European Ground Beetle in Alaska

Subject: Beetle ID
Location: Anchorage, AK
July 31, 2016 10:37 am
Although born and raised in Anchorage, this year is the first I’ve come across this beetle. I can not seem to find any Alaskan reference (picture) on the web, so I’m turning it over to you. The sample photo’d was found while working in a flower bed. A couple of more came up while raking out some heavy moss in the yard. (They seemed to be under the moss.) They definitely do not like light and run until they can hide their body under something, or can burrow into loose dirt or a crack. (This one was very hard to photograph.) They are at least 3/4 inch long and possibly closer to an inch. Other than the size, the iridescent horns on the rear edges of thorax is the most distinctive feature.
Signature: Rich Johnson

European Ground Beetle
European Ground Beetle

Dear Rich,
Based on this BugGuide image, we are confident this is a European Ground Beetle,
Carabus nemoralis, a species that was introduced from the Old World.  Its North American range, according to BugGuide is:  “n. US & Canada, absent from Great Plains (BG data) native to Europe, adventive in NA (in the east: NF-MN-ne.VA; in the west: BC-CA to AB-UT; isolated in the Saskatoon area, SK).”  According to the Natural History of Southeast Alaska:  “Introduced species so far (as of 2011) known only from Sitka, where it does not seem to be uncommon” and “First reported from Alaska in Sitka, adults seem to be relatively common around yards/gardens by May and into June, though not later in the summer.”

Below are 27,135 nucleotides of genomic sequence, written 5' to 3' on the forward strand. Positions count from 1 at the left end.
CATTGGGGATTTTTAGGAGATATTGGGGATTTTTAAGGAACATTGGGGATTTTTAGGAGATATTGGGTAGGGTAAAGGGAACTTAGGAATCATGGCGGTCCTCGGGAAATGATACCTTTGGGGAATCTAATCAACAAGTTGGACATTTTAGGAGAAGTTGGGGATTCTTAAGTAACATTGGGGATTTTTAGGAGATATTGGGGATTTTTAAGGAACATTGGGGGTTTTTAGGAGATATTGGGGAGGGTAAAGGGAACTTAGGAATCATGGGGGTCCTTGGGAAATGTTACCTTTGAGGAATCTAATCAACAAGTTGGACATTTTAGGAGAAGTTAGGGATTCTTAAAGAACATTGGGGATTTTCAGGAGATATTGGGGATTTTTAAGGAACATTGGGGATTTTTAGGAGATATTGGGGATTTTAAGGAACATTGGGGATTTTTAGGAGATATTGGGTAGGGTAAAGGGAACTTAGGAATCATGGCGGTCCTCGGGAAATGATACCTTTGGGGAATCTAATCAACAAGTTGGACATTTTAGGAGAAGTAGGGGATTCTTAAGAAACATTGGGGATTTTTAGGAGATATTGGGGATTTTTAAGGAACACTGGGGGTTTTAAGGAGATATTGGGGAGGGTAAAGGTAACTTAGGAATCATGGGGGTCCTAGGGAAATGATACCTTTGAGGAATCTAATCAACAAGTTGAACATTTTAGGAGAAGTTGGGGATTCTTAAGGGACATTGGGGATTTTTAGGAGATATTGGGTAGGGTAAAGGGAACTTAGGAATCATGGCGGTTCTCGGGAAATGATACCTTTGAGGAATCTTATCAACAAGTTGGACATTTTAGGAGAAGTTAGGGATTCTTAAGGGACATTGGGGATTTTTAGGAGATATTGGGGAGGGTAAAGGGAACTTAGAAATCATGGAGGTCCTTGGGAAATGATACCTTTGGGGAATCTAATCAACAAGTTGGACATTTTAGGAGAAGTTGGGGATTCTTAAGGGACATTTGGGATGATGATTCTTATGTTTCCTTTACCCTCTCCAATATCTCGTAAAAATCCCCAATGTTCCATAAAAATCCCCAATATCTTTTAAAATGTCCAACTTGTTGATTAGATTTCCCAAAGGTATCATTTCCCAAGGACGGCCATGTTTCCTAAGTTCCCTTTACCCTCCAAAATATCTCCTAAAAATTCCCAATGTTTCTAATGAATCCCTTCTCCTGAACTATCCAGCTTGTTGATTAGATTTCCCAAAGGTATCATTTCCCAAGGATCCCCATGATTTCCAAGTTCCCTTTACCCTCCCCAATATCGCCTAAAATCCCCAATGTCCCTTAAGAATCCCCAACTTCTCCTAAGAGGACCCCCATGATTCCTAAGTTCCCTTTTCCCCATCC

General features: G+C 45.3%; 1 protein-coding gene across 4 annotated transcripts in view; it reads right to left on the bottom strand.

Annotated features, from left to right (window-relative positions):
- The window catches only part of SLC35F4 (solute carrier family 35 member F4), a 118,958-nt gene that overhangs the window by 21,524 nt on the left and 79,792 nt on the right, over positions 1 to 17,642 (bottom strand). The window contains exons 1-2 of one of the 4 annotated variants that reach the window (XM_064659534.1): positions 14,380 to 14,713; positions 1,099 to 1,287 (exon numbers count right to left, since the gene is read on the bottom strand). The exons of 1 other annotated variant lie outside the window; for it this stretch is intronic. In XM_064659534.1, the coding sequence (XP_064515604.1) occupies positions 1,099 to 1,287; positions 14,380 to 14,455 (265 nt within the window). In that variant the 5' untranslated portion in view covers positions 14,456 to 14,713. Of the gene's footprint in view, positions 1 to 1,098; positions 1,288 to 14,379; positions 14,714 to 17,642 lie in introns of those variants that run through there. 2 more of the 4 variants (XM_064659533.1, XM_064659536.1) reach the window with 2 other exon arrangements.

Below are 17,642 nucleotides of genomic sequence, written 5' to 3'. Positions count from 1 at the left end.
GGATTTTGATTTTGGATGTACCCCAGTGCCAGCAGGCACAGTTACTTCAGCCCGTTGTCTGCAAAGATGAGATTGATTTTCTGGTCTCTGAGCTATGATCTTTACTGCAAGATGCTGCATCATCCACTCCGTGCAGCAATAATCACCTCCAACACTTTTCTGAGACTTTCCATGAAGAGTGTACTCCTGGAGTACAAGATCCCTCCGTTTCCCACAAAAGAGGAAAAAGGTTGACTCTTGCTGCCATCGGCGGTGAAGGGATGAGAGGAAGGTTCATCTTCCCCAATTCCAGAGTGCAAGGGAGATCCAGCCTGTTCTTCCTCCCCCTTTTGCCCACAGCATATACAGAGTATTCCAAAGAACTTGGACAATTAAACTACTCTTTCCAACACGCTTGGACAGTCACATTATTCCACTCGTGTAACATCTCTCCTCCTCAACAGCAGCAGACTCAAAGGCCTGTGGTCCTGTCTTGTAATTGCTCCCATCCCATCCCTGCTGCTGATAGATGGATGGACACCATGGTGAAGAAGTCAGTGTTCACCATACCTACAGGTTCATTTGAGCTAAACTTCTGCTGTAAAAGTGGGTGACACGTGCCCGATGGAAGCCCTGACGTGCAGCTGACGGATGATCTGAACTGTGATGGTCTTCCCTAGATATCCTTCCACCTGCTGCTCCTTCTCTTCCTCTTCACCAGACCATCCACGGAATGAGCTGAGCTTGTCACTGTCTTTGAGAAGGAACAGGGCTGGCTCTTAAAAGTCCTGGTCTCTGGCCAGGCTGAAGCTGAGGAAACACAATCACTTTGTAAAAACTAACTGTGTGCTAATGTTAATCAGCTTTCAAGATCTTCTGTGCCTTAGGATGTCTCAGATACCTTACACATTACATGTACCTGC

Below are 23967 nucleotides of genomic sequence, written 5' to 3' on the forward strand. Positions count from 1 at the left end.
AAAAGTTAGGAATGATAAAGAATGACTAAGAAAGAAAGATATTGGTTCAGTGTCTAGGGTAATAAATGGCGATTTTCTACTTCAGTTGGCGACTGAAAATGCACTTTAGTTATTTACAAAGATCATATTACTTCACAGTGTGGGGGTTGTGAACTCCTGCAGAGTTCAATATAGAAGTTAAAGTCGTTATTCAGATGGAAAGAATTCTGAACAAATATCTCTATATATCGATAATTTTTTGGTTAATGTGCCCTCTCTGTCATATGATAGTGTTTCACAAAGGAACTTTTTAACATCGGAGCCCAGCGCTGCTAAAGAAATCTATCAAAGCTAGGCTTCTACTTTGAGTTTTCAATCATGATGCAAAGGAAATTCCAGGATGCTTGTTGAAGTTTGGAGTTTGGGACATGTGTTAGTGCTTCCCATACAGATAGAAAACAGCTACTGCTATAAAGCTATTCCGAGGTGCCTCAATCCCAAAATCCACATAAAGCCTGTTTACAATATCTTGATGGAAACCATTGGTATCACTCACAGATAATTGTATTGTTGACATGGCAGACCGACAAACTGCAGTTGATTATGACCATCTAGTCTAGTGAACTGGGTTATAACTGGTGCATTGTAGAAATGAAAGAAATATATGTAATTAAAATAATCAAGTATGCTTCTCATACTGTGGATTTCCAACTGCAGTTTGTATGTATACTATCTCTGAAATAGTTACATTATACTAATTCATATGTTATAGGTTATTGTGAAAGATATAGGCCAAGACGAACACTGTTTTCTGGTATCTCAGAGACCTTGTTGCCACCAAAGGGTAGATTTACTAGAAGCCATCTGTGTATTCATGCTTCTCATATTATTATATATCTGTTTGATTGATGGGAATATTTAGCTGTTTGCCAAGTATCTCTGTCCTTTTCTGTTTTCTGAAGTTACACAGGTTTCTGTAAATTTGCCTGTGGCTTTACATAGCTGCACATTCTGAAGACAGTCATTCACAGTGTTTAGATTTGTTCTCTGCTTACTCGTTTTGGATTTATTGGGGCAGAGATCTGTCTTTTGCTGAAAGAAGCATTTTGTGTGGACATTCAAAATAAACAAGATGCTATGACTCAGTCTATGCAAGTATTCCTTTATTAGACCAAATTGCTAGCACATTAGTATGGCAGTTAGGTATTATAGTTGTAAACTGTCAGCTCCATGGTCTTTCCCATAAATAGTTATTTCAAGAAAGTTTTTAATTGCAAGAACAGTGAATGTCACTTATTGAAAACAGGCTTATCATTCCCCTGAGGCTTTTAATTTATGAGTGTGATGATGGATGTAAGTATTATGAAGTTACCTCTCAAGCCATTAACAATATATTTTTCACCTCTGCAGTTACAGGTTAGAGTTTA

Thank you so much for the ID; the photo attached to your link is my guy.
Given the climate around south central I’m not too surprised they are this far north of Sitka.
We’ve also just had two of the mildest winters and warmest summers that I can remember.
(And I’m Anchorage born & raised, and over 60.)
I’m sure they are not seen much due to their apparent aversion to daylight, which can be tough to avoid in the summer up here.
All the best, and thank you again.

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